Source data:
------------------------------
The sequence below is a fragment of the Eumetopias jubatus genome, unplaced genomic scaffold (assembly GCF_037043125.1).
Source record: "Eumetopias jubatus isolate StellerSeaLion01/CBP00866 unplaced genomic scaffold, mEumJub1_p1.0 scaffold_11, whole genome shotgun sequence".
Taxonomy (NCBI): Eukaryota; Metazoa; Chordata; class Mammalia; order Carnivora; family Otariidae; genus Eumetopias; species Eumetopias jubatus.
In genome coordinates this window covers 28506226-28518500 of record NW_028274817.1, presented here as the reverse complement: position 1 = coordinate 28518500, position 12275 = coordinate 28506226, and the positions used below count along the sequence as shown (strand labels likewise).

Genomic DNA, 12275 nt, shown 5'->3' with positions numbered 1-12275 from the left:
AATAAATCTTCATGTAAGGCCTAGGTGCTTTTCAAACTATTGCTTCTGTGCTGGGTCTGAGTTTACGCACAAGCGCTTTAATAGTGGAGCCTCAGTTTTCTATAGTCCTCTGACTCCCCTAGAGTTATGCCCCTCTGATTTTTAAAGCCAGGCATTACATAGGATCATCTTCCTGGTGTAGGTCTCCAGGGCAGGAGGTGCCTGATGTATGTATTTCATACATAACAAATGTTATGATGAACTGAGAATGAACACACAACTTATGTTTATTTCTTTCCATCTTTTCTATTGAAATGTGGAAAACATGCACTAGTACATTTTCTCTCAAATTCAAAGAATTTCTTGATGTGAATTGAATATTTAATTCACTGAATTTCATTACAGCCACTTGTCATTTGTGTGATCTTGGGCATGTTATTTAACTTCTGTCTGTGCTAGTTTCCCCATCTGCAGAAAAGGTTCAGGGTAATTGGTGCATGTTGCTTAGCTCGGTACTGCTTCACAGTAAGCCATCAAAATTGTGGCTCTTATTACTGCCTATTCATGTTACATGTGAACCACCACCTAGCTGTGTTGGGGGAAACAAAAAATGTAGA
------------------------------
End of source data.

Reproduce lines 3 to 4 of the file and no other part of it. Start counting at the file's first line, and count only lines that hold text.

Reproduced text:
Taxonomy (NCBI): Eukaryota; Metazoa; Chordata; class Mammalia; order Carnivora; family Otariidae; genus Eumetopias; species Eumetopias jubatus.
In genome coordinates this window covers 28506226-28518500 of record NW_028274817.1, presented here as the reverse complement: position 1 = coordinate 28518500, position 12275 = coordinate 28506226, and the positions used below count along the sequence as shown (strand labels likewise).